Author: David Aram Kaiser

Opinion Analysis: Briggs v. Brown (2017) Part 3

Opinion Analysis: Briggs v. Brown (2017) Part 3

Overview California is the land of the big issue ballot initiative. But with the attempt to solve big issues through the ballot initiative process come big constitutional problems. Justice Cuéllar’s dissent in Briggs v. Brown addresses a specific problem with Proposition 66: the unconstitutionality of its provision requiring courts to resolve both the direct appeal and habeas corpus petition of a capital case within five years. That dissent raises an important issue concerning big issue ballot initiatives in general: What happens when the central animating provision of a ballot initiative is unconstitutional? What can (or should) the reviewing court do...

Opinion Analysis: Briggs v. Brown (2017) Part I

Opinion Analysis: Briggs v. Brown (2017) Part I

Introduction In the November 2016 elections, the California electorate narrowly approved Proposition 66: The Death Penalty Reform and Savings Act. Proposition 66 enacted a series of statutory reforms that can be grouped under three general categories: (1) provisions to expedite review in capital appeals and habeas corpus proceedings; (2) provisions governing the confinement of prisoners sentenced to death and the administration of the death penalty; and (3) provisions pertaining to the California Habeas Corpus Resource Center.[1] It was promptly challenged in court, and on August 24, 2017, the California Supreme Court issued its opinion on the challenge in Briggs v....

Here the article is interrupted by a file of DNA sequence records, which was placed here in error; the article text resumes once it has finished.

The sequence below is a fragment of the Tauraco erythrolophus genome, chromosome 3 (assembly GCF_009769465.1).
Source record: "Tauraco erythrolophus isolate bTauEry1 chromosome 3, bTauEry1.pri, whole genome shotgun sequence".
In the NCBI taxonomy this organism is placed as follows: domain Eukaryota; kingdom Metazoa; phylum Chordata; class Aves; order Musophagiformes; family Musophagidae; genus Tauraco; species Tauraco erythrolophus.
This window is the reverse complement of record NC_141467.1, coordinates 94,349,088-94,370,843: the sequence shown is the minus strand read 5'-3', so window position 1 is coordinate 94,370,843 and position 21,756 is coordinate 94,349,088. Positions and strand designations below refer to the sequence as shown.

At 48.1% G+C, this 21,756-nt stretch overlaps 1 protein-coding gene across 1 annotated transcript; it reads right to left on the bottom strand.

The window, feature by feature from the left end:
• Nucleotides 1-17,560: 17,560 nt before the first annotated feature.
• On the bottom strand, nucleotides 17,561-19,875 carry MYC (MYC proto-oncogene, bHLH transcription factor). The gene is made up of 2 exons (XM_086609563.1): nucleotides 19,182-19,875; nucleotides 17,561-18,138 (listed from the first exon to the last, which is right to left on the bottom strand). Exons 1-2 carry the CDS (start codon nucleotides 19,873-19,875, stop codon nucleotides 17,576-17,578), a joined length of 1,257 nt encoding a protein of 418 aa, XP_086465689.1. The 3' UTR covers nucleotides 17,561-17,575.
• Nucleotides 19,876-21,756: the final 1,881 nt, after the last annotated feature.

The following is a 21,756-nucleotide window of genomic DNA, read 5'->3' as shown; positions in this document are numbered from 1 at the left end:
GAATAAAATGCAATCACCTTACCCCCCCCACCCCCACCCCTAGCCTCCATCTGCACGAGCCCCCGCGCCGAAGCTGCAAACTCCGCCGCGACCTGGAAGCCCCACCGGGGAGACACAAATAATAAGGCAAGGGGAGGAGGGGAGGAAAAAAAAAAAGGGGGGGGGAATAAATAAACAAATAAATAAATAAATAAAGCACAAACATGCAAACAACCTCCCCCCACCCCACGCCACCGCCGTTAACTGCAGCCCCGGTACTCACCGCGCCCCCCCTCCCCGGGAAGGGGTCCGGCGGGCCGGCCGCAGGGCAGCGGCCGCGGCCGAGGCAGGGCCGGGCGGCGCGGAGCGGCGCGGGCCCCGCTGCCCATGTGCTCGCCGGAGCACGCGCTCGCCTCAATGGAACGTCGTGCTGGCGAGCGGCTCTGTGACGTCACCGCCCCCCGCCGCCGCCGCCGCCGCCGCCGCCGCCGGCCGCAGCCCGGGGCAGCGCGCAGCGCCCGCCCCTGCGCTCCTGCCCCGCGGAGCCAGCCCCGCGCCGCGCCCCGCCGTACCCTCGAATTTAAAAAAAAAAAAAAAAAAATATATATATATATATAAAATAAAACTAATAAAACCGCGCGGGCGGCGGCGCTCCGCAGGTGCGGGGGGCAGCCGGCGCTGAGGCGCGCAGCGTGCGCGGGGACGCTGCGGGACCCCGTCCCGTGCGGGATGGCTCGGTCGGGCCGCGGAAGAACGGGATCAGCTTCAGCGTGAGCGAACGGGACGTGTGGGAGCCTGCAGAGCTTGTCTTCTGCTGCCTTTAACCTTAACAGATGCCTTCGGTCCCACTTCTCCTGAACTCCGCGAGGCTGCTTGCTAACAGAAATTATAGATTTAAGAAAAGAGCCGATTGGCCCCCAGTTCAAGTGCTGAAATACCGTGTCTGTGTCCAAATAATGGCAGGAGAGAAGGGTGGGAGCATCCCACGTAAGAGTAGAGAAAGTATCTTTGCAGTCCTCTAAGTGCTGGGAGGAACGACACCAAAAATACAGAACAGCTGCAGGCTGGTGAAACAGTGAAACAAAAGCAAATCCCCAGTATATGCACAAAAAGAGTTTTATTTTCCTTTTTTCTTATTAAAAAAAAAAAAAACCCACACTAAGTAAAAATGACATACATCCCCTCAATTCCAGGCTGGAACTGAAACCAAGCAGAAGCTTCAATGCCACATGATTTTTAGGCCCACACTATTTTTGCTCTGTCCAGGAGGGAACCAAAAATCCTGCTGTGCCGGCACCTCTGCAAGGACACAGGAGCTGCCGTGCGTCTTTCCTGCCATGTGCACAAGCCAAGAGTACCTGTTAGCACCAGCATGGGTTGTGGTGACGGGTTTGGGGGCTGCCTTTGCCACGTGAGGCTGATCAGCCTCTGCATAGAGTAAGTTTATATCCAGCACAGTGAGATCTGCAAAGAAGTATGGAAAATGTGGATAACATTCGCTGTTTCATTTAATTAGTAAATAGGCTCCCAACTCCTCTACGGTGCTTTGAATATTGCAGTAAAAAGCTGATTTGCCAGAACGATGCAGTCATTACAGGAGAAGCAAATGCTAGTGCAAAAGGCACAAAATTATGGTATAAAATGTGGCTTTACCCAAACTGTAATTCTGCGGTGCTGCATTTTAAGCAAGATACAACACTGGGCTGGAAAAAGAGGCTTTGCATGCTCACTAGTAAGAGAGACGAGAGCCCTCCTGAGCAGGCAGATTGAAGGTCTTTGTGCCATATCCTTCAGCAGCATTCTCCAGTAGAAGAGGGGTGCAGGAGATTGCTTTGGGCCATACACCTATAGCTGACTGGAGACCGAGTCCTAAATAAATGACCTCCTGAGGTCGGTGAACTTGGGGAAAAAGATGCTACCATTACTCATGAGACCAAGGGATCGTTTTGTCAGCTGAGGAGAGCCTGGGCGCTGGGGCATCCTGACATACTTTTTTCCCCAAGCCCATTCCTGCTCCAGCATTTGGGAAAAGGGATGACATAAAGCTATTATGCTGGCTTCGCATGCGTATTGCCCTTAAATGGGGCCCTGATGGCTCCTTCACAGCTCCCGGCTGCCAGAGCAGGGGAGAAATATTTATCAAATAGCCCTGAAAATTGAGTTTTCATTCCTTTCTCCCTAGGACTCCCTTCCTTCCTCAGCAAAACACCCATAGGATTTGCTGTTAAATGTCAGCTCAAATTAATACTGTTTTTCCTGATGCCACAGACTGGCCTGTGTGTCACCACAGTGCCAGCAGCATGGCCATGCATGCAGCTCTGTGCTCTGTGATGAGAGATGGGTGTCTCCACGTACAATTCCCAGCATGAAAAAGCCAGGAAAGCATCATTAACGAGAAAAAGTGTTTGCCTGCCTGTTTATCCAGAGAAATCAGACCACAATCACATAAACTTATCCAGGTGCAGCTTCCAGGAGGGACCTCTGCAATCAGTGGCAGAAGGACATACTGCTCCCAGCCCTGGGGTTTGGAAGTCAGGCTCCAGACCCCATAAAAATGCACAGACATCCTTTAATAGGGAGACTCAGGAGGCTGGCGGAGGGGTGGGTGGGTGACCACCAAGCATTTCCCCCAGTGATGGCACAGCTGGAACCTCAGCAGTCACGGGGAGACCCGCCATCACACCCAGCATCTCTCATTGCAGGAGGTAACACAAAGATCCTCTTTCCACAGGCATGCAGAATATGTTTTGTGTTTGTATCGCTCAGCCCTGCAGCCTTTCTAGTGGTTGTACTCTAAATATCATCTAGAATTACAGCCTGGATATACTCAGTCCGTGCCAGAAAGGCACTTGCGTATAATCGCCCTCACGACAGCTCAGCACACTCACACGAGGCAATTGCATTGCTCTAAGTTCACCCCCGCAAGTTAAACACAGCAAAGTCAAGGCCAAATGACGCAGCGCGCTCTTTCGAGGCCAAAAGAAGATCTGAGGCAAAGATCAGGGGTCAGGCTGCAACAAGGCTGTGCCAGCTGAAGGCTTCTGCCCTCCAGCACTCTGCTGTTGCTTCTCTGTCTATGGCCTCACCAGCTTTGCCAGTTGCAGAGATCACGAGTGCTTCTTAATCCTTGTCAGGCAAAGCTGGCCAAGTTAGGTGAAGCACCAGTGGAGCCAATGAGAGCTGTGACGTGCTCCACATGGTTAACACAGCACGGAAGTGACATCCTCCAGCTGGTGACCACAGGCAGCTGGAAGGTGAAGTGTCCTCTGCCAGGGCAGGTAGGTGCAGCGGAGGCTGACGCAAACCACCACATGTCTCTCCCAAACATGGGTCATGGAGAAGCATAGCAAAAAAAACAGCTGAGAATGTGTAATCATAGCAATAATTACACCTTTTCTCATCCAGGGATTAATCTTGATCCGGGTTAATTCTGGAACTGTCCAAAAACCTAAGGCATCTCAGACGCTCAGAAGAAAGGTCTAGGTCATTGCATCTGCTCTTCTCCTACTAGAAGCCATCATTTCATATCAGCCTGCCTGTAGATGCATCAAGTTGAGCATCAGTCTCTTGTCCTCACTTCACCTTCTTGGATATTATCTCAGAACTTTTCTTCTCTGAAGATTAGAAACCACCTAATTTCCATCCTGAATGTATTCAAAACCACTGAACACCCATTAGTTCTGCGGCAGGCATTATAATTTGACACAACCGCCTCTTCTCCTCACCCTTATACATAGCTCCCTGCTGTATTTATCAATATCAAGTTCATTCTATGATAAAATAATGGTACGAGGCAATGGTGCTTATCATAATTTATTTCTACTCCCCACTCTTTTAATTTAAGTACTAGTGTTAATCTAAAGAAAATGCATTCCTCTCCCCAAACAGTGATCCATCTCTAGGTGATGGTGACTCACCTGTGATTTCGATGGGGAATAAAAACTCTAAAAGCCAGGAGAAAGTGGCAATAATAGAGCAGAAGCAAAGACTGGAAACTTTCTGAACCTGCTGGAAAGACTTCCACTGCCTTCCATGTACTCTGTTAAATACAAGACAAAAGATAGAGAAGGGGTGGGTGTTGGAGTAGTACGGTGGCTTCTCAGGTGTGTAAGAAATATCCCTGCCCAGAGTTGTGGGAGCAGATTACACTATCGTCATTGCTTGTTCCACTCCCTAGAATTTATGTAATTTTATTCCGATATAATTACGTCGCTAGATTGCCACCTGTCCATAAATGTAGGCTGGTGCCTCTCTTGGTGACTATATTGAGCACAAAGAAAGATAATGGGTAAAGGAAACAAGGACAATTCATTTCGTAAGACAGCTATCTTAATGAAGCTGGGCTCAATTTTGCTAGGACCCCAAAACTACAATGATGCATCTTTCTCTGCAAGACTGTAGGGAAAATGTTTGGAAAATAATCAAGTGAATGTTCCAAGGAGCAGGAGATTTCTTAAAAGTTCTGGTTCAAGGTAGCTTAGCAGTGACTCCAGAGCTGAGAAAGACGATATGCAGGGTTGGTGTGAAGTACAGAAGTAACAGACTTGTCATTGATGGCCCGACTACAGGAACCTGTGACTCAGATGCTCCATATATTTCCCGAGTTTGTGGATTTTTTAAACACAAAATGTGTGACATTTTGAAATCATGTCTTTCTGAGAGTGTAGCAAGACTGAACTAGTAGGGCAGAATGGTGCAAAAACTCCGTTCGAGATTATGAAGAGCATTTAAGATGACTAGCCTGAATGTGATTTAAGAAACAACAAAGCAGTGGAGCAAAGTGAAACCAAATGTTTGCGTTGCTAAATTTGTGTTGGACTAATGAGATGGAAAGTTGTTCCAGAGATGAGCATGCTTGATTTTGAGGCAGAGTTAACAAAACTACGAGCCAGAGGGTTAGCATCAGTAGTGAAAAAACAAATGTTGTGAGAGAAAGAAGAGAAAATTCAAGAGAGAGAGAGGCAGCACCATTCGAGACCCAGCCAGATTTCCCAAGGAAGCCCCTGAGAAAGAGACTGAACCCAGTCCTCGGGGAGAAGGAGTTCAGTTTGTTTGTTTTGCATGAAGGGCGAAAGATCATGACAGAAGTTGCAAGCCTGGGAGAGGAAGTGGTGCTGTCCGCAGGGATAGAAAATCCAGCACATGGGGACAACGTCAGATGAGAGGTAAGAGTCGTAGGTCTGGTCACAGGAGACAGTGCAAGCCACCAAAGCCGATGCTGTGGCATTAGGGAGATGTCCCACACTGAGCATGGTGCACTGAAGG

Opinion Analysis:  People v. Gutierrez (S224724)

Opinion Analysis: People v. Gutierrez (S224724)

The California Supreme Court’s opinion People v. Gutierrez, People v. Ramos, People v. Enriquez (S224724, hereinafter Gutierrez) issued on June 1, 2017,[1] has gained more than the usual media coverage for a criminal case.[2] Long-time SCOCA commentator Gerald Uelman was reported as calling the decision “dynamite” and “a profound change.”[3] In Gutierrez, the Court reversed a criminal conviction because it concluded that the prosecutor had excluded a prospective Hispanic juror because of her ethnicity, in violation of People v. Wheeler (1978) 22 Cal.3d 258 (Wheeler)[4] and Batson v. Kentucky (1986) 476 U.S. 79 (Batson).[5] In reviewing a Batson/Wheeler issue, appellate...